Student Profile

Adam DeHollander

PhD, Industrial and Systems Engineering, 2026 (expected)

“I am passionate about working on projects that make a true difference in peoples’ lives. ”
Adam DeHollander, PhD student
Industrial and Systems Engineering

Tell me about yourself

Adam DeHollander sits in front of a chessboard.

I am a third year PhD student from Grand Rapids, Michigan. For my undergraduate study, I went to the University of Michigan Ann-Arbor for my degrees in applied mathematics and data science.

I work on a funded project with the National Football League (NFL). Under direction of the head of NFL broadcasting, we assist with designing the algorithms used to create the season schedule and predict viewership for each of those schedules. For my dissertation, I am currently working on another project to reduce crowding in hospital emergency departments. In this project, I am using the concept of how computers play chess and implementing that idea into the algorithms used to make more efficient decisions in emergency rooms.

What started you on your path to becoming an engineer, and more specifically industrial and systems engineering?

Always having been a math person, in elementary school I would be given a math book a few grades ahead and they would tell me to work by myself. Throughout my childhood, I competed in chess tournaments and loved to solve logic puzzles.

When entering my undergraduate studies, I chose a theoretical field of mathematics. However, as I continued the program, I realized I enjoyed the applications of my research in addition to the theory, which led to my decision to pursue operations research – a field that contains a lot of theoretical math, yet applies that math to many interesting applications.

What brought you to UB, and what do you like most about engineering in this school?

After applying to graduate schools, I ended up with a great fellowship offer from UB. I was able to work on a research project from the start, which was rare compared to other schools. The program here is quite amazing - my advisors offer me interesting projects and connect me with professionals.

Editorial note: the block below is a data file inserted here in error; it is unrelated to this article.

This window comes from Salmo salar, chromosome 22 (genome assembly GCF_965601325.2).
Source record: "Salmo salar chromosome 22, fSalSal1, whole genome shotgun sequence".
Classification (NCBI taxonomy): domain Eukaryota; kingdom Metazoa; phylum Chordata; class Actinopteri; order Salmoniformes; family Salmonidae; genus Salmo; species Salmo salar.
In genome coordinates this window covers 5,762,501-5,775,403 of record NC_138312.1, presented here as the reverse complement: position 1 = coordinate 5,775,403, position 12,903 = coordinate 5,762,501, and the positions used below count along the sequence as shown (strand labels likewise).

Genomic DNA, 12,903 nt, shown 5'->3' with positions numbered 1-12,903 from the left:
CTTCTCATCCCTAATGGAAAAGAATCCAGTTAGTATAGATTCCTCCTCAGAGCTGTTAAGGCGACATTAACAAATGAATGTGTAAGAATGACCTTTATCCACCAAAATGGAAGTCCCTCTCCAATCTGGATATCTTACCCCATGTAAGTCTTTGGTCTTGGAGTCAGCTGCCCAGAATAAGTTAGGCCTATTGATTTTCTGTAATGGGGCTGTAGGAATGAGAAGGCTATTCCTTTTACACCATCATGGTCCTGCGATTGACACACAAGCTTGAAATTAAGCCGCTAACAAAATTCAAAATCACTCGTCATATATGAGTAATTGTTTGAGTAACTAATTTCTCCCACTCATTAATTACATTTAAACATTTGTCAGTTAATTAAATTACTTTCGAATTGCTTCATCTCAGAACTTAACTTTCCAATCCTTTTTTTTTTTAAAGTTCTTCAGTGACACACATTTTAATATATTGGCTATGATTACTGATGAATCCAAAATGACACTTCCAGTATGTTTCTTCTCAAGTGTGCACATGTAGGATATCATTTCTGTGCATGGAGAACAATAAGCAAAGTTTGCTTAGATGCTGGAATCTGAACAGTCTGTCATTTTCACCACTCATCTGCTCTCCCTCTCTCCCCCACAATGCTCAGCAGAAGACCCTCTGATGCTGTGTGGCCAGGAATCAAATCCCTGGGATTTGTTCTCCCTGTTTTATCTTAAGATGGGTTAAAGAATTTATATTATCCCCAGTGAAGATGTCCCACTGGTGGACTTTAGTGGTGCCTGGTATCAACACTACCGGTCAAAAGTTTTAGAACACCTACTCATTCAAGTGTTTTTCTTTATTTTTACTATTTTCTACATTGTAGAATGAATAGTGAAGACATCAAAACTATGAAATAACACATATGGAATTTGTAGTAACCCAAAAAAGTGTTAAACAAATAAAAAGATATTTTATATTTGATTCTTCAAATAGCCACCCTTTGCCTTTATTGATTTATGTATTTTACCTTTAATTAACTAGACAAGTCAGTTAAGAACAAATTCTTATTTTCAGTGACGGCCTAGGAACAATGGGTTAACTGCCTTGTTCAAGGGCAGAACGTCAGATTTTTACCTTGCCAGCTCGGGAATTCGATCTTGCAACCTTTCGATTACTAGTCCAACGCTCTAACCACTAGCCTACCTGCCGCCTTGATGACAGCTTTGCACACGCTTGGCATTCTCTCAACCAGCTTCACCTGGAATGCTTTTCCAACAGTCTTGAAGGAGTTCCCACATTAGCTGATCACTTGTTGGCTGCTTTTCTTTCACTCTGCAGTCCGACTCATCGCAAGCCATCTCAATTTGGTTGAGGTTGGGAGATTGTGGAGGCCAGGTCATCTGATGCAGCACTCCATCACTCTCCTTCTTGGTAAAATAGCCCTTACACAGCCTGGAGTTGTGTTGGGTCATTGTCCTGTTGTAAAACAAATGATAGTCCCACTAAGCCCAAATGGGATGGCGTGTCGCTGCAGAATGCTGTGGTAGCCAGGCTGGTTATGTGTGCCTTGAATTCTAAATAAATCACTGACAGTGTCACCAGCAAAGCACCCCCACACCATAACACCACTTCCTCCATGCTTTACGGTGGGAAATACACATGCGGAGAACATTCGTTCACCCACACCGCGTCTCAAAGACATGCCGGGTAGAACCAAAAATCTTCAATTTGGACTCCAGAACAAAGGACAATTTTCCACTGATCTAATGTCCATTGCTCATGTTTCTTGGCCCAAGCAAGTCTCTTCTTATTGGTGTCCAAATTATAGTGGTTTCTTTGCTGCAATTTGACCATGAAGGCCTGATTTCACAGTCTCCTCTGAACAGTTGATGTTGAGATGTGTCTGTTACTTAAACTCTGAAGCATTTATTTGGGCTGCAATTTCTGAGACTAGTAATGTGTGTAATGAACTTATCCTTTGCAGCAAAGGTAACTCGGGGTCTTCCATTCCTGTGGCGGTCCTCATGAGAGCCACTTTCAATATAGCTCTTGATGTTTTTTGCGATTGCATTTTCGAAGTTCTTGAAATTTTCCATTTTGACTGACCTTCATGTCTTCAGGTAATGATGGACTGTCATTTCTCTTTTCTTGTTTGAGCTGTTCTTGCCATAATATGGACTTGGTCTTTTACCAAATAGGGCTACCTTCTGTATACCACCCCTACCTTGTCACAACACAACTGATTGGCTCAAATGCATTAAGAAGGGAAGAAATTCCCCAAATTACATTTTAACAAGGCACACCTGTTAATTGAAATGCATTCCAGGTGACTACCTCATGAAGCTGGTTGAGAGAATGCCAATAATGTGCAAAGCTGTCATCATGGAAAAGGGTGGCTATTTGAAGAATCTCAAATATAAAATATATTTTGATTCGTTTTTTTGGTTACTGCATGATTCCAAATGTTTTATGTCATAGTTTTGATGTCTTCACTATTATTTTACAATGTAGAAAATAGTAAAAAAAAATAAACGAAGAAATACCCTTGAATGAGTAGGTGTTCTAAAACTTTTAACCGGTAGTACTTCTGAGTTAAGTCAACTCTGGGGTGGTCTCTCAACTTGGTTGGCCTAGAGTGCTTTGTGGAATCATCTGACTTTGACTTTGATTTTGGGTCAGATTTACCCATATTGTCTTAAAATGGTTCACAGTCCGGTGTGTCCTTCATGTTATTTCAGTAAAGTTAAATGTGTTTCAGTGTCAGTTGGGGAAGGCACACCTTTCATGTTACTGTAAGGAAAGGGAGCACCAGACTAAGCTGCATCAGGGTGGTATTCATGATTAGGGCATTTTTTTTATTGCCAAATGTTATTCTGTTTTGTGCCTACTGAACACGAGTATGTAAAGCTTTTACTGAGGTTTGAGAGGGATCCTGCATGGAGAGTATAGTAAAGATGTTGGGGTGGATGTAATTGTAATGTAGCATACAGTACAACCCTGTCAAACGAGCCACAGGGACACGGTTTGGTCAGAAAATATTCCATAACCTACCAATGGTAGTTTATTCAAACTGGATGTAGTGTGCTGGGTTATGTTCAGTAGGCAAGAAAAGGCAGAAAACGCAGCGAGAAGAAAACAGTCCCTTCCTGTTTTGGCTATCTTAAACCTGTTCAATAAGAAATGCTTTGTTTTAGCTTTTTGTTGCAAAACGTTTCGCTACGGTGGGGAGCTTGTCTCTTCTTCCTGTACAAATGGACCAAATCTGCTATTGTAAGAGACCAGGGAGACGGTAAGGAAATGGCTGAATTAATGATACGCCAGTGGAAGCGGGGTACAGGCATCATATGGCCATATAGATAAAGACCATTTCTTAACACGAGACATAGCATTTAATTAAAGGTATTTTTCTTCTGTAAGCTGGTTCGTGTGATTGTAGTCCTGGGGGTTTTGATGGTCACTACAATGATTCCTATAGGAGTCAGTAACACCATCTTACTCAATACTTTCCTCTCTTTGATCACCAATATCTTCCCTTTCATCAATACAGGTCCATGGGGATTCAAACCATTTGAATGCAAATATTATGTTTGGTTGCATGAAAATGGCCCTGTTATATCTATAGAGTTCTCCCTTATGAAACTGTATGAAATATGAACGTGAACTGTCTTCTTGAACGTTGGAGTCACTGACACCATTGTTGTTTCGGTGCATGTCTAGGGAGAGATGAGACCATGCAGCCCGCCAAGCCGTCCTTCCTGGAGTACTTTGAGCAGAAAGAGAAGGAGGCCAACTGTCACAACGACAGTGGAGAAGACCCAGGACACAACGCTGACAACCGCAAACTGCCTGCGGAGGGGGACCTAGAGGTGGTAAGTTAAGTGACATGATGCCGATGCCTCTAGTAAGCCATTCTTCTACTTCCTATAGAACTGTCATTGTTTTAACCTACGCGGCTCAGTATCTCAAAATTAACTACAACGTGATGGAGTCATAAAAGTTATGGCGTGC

In addition, the Department of Industrial and Systems Engineering supported me when I suffered an accident that required four surgeries and a long recovery process. During this time, I moved back home to Michigan to recover, and the department set up Zoom meetings to continue my classes and research so I could continue my PhD instead of taking medical leave.

What are some of your general hobbies or student involvements on campus?

I first arrived at Buffalo not knowing anybody, but I met many great friends on campus through the UB Chess Club and in the community by playing pickleball.

What are you passionate about?

I am passionate about working on projects that make a true difference in peoples’ lives—that’s why I am currently working to improve efficiency in emergency departments. I have experienced many medical problems during my youth, leading to me to eventually enroll in online school. 

Due to my health, I frequented the emergency room. On one of my hospital visits, I arrived at a packed waiting room, with lines of people curled around the hallways. Dozens of the sick and elderly sat on the floor, some waiting hours to receive attention. During that summer I had been thinking about potential dissertation topics and upon seeing this traumatizing situation, I knew then that this would be an important project that would have a tangible, positive impact.

What project or accomplishment are you most proud of?

I am proud of my dissertation about improving emergency room efficiency with chess engines. The existing algorithms aimed to decrease waiting time are computationally slow, ineffective, and struggle with accounting for uncertainty. 

My research focuses on making realistic decisions given the scarce resources using similar algorithms to how computers play chess. By modeling staff members and random events as moves in the “game”, one can use algorithms from chess to plan multiple steps ahead. Computers playing chess can look through millions of inputs per second, so having a similar infrastructure in the emergency room would be revolutionary. The research is not ready to implement, but a lot of progress has been made.

What advice would you give to prospective students considering a major in engineering?

Engineering is an applied field that you interact with in everyday life, and yet many undergraduate courses are theoretical—you read a textbook, watch the lecture, and take exams.

When approaching engineering, it is beneficial to think about the real life applications in addition to the theory. If you see why it matters, you understand the theory more, helping with exams and problem-solving.

What are your future plans?

I intend to go into industry and move on from academia. Initially, I planned to work in the healthcare industry, perhaps for a large hospital system. However, I am now thinking about moving away from that direction.

It is important that I see the impact of my work. When I create cool algorithms, my efforts are negated if my research isn’t applied. I am now interested in working for a large technology company where there is a plethora of available data and large research teams that are quick to implement research.

DeHollander received the National Science Foundation Graduate REsearch Fellowship Program Scholarship in 2023